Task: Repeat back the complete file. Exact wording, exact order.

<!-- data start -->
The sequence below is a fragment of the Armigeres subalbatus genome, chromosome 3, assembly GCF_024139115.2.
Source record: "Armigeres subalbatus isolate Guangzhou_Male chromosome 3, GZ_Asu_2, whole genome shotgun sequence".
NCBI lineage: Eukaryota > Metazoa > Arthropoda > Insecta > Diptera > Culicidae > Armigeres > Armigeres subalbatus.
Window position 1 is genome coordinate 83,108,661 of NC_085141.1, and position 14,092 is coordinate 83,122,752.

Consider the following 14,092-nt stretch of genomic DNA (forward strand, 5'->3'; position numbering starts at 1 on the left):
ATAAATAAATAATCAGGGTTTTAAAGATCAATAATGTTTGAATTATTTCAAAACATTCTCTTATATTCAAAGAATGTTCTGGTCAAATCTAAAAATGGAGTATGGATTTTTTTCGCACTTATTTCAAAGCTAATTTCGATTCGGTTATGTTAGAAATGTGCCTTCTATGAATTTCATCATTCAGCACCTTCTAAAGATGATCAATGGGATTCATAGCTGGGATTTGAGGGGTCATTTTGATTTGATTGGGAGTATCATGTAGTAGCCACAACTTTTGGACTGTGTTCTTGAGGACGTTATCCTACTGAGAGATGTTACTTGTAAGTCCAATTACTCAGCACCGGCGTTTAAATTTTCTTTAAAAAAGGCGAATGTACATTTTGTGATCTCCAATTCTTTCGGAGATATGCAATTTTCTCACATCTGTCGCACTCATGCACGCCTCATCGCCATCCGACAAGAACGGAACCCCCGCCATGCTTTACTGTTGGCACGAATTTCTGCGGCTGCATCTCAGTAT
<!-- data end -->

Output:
The sequence below is a fragment of the Armigeres subalbatus genome, chromosome 3, assembly GCF_024139115.2.
Source record: "Armigeres subalbatus isolate Guangzhou_Male chromosome 3, GZ_Asu_2, whole genome shotgun sequence".
NCBI lineage: Eukaryota > Metazoa > Arthropoda > Insecta > Diptera > Culicidae > Armigeres > Armigeres subalbatus.
Window position 1 is genome coordinate 83,108,661 of NC_085141.1, and position 14,092 is coordinate 83,122,752.

Consider the following 14,092-nt stretch of genomic DNA (forward strand, 5'->3'; position numbering starts at 1 on the left):
ATAAATAAATAATCAGGGTTTTAAAGATCAATAATGTTTGAATTATTTCAAAACATTCTCTTATATTCAAAGAATGTTCTGGTCAAATCTAAAAATGGAGTATGGATTTTTTTCGCACTTATTTCAAAGCTAATTTCGATTCGGTTATGTTAGAAATGTGCCTTCTATGAATTTCATCATTCAGCACCTTCTAAAGATGATCAATGGGATTCATAGCTGGGATTTGAGGGGTCATTTTGATTTGATTGGGAGTATCATGTAGTAGCCACAACTTTTGGACTGTGTTCTTGAGGACGTTATCCTACTGAGAGATGTTACTTGTAAGTCCAATTACTCAGCACCGGCGTTTAAATTTTCTTTAAAAAAGGCGAATGTACATTTTGTGATCTCCAATTCTTTCGGAGATATGCAATTTTCTCACATCTGTCGCACTCATGCACGCCTCATCGCCATCCGACAAGAACGGAACCCCCGCCATGCTTTACTGTTGGCACGAATTTCTGCGGCTGCATCTCAGTAT